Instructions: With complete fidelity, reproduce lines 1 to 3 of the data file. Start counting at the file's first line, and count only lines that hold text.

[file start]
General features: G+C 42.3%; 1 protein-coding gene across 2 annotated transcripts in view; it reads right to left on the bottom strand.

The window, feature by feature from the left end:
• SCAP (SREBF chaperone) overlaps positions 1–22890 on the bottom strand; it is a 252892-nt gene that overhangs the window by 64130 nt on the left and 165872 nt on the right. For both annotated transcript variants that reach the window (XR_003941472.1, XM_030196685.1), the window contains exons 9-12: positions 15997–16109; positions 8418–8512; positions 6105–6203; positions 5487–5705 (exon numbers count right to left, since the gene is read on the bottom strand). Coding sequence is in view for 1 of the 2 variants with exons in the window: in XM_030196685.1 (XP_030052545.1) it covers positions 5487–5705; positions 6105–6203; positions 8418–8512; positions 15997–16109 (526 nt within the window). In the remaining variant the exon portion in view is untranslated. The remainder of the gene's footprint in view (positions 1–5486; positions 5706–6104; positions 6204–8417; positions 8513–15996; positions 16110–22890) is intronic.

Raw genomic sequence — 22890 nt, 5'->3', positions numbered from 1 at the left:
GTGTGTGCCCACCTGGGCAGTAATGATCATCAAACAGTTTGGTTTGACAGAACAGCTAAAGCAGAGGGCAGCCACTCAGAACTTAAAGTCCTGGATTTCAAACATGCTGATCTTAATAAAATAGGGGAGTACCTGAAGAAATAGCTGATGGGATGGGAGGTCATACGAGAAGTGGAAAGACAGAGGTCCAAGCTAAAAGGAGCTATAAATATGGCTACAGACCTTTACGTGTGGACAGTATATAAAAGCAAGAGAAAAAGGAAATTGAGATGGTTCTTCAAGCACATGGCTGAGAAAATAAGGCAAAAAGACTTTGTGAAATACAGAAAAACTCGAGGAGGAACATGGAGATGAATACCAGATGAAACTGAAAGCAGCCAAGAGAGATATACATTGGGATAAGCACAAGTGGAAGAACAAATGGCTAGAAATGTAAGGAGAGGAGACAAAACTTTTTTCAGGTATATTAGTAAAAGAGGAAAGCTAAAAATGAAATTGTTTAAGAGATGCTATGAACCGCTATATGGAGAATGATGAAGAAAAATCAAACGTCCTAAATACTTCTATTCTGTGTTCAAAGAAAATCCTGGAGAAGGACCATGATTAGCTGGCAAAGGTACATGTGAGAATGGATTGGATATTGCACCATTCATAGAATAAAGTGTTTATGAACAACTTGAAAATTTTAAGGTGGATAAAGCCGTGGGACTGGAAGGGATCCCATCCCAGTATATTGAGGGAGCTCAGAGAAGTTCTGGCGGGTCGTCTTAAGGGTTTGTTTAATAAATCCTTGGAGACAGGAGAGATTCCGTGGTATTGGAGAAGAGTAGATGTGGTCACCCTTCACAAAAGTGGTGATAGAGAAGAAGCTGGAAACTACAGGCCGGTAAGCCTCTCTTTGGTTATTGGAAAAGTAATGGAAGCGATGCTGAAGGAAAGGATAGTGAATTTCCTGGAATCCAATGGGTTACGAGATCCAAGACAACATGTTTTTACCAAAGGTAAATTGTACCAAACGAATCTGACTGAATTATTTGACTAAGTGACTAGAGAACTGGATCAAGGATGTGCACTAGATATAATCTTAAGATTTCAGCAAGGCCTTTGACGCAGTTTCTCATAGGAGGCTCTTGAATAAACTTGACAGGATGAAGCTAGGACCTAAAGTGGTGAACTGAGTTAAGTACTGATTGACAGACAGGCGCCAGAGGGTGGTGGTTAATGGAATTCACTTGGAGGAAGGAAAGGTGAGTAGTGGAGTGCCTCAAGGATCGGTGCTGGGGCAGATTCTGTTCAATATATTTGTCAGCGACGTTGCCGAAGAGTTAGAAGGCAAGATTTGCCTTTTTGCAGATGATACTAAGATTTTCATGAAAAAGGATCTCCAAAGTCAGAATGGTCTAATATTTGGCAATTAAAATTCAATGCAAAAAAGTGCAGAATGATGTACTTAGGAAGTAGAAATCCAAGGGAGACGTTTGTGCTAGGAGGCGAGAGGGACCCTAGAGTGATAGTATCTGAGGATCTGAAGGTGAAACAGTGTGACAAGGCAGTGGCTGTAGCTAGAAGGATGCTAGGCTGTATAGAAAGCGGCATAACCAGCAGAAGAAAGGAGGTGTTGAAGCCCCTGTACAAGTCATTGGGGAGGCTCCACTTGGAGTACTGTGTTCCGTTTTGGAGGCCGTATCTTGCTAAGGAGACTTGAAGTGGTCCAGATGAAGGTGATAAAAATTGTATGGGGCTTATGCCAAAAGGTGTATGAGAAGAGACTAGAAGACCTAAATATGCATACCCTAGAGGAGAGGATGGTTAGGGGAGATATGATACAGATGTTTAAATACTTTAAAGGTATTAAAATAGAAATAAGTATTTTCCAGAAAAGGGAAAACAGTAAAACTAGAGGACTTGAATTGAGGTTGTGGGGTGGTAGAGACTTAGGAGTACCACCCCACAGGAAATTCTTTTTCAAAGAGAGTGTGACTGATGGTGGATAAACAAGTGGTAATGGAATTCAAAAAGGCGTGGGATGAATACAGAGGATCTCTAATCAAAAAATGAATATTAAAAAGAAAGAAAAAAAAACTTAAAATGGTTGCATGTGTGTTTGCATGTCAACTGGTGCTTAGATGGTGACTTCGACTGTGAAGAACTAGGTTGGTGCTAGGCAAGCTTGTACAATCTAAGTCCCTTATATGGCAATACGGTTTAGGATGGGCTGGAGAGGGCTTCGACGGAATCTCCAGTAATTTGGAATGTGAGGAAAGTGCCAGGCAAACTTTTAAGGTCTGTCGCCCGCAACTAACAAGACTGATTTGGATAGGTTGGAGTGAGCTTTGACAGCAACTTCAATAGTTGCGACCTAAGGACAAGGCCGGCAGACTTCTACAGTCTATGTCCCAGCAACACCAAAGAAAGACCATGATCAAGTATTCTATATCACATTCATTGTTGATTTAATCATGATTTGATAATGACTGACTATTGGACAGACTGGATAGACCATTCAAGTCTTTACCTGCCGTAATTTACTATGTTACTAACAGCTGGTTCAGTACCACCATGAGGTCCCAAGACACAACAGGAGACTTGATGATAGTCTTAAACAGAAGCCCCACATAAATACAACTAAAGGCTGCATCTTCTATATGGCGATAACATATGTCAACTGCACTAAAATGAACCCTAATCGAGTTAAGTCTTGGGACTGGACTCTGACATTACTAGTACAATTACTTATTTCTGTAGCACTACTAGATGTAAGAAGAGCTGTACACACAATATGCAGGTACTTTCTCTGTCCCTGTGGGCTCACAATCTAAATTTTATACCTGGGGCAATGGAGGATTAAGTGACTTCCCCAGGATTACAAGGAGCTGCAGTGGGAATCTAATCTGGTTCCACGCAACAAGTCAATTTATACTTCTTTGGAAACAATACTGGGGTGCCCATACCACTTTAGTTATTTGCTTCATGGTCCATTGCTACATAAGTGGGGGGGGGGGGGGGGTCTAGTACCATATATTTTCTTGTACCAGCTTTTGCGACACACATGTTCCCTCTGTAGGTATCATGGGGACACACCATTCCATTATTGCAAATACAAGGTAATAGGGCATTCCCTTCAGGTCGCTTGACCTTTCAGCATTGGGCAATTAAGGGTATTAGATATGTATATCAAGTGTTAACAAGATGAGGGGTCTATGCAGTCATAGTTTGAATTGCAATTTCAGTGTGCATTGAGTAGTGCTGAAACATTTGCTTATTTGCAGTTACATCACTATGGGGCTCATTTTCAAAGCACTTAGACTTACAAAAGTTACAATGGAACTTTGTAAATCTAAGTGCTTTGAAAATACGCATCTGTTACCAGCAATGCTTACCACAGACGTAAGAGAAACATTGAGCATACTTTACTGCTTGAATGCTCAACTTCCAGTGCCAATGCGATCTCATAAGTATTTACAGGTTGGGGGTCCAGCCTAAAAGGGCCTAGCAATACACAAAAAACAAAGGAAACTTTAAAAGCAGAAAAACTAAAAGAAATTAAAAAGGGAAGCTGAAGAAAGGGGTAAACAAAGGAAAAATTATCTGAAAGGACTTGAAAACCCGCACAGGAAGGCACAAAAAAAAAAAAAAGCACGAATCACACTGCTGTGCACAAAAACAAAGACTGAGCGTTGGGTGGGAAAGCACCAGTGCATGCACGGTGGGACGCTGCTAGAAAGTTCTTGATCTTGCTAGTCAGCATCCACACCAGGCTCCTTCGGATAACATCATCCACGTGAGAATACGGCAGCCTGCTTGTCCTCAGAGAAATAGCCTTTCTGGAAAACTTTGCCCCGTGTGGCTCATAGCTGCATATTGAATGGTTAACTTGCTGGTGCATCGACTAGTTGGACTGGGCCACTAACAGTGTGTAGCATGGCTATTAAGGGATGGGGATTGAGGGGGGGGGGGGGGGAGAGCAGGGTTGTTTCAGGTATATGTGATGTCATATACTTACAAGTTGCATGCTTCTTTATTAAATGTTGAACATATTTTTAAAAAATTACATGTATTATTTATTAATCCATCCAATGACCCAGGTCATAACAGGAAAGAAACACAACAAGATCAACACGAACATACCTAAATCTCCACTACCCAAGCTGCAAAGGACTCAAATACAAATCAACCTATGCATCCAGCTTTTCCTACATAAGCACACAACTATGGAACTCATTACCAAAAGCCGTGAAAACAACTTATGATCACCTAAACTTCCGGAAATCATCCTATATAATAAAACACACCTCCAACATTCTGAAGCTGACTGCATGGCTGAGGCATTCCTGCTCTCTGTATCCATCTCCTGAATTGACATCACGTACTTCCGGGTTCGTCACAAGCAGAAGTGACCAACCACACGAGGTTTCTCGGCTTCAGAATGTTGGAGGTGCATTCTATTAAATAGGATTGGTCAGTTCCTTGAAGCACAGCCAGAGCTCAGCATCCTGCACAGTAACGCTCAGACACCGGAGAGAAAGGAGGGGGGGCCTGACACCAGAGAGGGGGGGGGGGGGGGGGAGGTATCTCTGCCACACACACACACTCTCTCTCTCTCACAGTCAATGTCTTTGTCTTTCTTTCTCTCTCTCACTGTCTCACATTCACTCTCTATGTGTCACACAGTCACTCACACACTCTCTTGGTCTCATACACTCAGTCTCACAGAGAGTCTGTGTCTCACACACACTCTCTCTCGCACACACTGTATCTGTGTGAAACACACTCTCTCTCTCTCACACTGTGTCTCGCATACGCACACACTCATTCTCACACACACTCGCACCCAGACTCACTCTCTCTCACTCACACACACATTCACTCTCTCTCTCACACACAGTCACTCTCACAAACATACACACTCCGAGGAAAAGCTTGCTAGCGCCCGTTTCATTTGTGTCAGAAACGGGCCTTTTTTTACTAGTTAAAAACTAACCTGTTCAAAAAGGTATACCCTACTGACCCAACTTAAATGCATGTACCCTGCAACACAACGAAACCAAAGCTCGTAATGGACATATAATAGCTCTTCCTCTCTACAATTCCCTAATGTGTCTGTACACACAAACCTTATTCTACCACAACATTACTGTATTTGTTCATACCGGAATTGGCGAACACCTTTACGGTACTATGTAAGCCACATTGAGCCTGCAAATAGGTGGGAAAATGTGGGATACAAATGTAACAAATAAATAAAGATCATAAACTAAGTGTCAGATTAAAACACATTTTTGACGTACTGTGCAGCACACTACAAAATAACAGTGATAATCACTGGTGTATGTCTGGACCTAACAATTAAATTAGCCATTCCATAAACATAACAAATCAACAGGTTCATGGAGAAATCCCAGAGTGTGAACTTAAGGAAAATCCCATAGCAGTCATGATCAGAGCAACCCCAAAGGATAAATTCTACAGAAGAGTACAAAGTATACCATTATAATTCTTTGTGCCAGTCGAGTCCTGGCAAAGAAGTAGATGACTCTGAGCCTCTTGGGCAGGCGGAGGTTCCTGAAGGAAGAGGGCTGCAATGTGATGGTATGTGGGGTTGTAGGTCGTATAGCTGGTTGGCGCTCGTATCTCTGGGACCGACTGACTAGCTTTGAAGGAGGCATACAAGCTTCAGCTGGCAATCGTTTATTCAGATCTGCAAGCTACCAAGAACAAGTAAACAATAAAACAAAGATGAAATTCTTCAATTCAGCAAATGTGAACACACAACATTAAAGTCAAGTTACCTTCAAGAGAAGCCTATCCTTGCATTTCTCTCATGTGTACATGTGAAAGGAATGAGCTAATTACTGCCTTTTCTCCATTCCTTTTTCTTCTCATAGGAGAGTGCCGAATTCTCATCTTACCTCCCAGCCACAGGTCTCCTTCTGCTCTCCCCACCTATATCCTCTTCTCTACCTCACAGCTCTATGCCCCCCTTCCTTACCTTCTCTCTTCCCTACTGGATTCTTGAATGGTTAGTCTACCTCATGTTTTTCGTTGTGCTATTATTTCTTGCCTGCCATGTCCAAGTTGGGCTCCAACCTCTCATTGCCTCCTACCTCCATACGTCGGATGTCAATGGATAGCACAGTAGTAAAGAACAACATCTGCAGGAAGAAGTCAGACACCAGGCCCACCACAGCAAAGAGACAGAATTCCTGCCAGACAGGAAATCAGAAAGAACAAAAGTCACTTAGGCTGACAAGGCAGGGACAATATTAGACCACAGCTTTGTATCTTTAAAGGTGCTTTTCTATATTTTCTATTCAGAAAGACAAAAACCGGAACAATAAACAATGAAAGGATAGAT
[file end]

General features: G+C 42.3%; 1 protein-coding gene across 2 annotated transcripts in view; it reads right to left on the bottom strand.

The window, feature by feature from the left end:
• SCAP (SREBF chaperone) overlaps positions 1–22890 on the bottom strand; it is a 252892-nt gene that overhangs the window by 64130 nt on the left and 165872 nt on the right. For both annotated transcript variants that reach the window (XR_003941472.1, XM_030196685.1), the window contains exons 9-12: positions 15997–16109; positions 8418–8512; positions 6105–6203; positions 5487–5705 (exon numbers count right to left, since the gene is read on the bottom strand). Coding sequence is in view for 1 of the 2 variants with exons in the window: in XM_030196685.1 (XP_030052545.1) it covers positions 5487–5705; positions 6105–6203; positions 8418–8512; positions 15997–16109 (526 nt within the window). In the remaining variant the exon portion in view is untranslated. The remainder of the gene's footprint in view (positions 1–5486; positions 5706–6104; positions 6204–8417; positions 8513–15996; positions 16110–22890) is intronic.